The Cat class is responsible for sending the message that will update the UI:

public class Cat
{
    private EventAggregator eventAggregator;

    public string Sound { get; set; }

    public Cat(EventAggregator eventAggregator)
    {
        this.eventAggregator = eventAggregator;
    }

    public void MakeSound()
    {
        Sound = "Meeeeeeooooowww!";
        eventAggregator.Publish<Cat>(this);
    }
}

Notice that the object’s constructor has a parameter of type EventAggregator. This parameter is supplied automatically by Caliburn.Micro when the Cat object is first created. Enabling this dependency injection is the reason why I registered the EventAggregator and Cat classes in the bootstrapper earlier. When the MakeSound() method executes, the Cat object publishes a message of type Cat to the EventAggregator, and the Cat object supplies itself as the message object to be sent.

Tying it all together

The MainPageViewModel class pulls the pieces together.

public class MainPageViewModel : PropertyChangedBase, IHandle<Cat>
{
    private Cat cat;
    public string CatSound { get; set; }

    public MainPageViewModel(EventAggregator eventAggregator, Cat cat)
    {
        eventAggregator.Subscribe(this);
        this.cat = cat;
    }

    public void PetTheCat()
    {
        cat.MakeSound();
    }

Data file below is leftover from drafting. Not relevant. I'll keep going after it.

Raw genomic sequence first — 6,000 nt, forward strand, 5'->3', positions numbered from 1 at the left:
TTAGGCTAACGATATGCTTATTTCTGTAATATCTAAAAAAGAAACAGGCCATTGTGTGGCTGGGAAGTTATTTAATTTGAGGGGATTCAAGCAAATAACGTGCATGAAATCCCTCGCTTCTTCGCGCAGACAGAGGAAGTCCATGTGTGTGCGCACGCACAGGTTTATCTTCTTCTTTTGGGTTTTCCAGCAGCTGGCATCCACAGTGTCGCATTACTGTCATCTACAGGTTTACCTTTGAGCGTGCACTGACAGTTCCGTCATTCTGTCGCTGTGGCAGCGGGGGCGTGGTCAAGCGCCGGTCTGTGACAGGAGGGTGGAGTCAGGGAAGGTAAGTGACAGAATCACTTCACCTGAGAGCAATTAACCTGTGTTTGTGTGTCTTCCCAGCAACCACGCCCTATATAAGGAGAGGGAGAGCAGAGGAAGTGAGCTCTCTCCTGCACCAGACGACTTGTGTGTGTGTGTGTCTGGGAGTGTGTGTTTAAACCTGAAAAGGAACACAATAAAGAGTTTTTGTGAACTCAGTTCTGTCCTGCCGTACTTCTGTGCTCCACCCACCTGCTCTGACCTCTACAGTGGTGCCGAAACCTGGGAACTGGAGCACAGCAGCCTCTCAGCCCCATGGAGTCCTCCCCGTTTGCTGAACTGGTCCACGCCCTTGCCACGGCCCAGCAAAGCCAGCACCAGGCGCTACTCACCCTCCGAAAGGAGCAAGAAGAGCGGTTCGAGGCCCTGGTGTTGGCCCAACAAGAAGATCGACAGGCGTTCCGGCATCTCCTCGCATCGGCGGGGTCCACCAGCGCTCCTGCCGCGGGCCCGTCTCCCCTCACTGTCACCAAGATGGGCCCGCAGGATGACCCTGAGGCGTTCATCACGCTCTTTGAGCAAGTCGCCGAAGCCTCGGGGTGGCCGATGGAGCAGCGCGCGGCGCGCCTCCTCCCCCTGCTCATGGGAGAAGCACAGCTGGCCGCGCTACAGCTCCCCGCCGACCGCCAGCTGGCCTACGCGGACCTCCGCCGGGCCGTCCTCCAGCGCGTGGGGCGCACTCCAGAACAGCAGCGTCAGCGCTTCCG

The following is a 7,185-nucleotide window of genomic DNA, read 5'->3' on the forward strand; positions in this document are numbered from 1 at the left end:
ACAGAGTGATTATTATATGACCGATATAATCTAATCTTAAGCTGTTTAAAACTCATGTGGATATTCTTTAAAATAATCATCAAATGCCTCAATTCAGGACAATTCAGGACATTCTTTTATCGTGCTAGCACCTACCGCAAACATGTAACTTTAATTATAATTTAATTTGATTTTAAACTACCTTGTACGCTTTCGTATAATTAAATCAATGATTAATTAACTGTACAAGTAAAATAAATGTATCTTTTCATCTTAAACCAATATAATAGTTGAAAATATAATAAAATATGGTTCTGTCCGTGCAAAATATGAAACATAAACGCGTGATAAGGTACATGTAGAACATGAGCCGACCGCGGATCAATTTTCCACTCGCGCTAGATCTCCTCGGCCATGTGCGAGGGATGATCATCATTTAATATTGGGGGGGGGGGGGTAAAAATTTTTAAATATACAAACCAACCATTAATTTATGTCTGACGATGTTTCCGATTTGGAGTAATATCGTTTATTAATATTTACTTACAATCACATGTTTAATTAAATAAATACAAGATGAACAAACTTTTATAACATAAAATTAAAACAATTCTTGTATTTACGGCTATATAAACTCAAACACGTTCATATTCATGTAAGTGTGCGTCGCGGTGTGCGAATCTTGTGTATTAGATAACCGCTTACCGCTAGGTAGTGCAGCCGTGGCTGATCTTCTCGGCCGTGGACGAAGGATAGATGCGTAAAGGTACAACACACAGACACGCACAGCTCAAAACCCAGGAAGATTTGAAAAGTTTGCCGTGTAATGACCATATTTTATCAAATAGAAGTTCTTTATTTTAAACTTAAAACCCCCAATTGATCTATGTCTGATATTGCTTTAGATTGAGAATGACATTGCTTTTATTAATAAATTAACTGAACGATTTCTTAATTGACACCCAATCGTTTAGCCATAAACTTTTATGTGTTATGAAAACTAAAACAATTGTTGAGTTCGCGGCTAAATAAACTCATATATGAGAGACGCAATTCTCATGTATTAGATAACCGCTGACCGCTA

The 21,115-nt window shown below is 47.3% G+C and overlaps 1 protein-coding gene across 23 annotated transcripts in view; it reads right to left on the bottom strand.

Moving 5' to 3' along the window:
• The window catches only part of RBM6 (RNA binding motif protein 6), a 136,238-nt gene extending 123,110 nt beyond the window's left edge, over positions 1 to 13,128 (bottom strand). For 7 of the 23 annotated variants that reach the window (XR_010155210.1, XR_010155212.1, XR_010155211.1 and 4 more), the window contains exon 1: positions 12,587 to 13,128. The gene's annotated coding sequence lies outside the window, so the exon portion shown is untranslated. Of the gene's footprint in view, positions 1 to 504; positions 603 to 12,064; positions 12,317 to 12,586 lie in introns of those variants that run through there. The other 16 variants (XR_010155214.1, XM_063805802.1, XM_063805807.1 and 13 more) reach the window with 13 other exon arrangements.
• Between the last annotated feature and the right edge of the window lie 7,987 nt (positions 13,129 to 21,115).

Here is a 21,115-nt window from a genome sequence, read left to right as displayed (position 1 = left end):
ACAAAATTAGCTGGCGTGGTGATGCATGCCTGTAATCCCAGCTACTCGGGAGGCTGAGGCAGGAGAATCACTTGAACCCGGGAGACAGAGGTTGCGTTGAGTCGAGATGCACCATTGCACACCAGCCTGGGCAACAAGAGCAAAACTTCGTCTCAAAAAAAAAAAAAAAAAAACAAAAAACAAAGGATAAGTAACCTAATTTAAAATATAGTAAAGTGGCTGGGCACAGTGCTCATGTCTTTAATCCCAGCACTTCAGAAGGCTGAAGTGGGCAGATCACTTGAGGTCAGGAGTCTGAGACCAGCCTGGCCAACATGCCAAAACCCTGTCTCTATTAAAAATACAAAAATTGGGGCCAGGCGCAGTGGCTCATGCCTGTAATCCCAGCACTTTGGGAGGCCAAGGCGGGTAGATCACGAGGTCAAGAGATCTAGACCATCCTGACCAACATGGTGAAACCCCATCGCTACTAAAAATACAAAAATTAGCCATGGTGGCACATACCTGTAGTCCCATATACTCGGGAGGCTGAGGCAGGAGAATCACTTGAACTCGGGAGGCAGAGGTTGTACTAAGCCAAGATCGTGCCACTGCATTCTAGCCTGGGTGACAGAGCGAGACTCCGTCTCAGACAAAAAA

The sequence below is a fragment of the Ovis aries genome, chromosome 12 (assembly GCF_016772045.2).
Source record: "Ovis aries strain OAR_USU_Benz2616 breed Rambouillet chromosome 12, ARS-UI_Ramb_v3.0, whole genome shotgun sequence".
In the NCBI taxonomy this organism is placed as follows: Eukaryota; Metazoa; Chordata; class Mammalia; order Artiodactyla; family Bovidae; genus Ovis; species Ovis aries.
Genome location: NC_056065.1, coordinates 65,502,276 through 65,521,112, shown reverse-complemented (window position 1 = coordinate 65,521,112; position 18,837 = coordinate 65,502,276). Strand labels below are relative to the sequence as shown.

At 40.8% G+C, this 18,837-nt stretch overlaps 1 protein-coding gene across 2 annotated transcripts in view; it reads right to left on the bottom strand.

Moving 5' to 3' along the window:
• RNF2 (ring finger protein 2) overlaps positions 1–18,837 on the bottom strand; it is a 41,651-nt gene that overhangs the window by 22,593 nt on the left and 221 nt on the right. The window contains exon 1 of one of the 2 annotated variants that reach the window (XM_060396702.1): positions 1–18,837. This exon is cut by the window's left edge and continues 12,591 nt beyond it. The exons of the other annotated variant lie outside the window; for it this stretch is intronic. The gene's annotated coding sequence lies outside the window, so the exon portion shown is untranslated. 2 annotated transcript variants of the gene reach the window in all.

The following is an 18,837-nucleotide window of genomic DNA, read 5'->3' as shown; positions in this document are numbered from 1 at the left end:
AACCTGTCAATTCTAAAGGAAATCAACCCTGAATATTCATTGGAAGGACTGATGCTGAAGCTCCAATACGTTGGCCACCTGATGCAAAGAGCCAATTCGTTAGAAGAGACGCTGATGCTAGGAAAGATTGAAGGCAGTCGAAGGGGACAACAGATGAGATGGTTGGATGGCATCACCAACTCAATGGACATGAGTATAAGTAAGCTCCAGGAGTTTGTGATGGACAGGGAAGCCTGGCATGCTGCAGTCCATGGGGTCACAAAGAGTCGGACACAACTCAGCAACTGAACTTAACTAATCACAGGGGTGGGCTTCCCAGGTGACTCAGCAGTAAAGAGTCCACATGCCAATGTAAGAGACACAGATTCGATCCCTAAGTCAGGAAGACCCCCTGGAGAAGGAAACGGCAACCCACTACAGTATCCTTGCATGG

public void Handle(Cat cat)
    {
        CatSound = cat.Sound;
        NotifyOfPropertyChange(() => CatSound);
    }
}

There are several things to highlight here. First, note that I am subscribing to the EventAggregator in the viewmodel’s constructor. This allows the viewmodel to receive messages from other objects.

Second, the class implements the IHandle interface for the type Cat. This interface dictates that I include a method named Handle() that accepts a parameter of whatever type of message I want the viewmdoel to receive. When a message of type Cat is published, the Handle(Cat cat) method executes, assigning the value of cat.Sound to the CatSound property of MainPageViewModel.

Finally, I’m calling NotifyOfPropertyChange() after updating the CatSound property. This tells the view that a databound property was updated so the view can update itself accordingly.

Download the sample code

A complete Visual Studio project that implements the example above is available here. It was built with the February 2011 version of the Window Phone Developer tools. Other than the WP7 tools, there are no external dependencies. The Caliburn.Micro framework code is included in the Framework folder.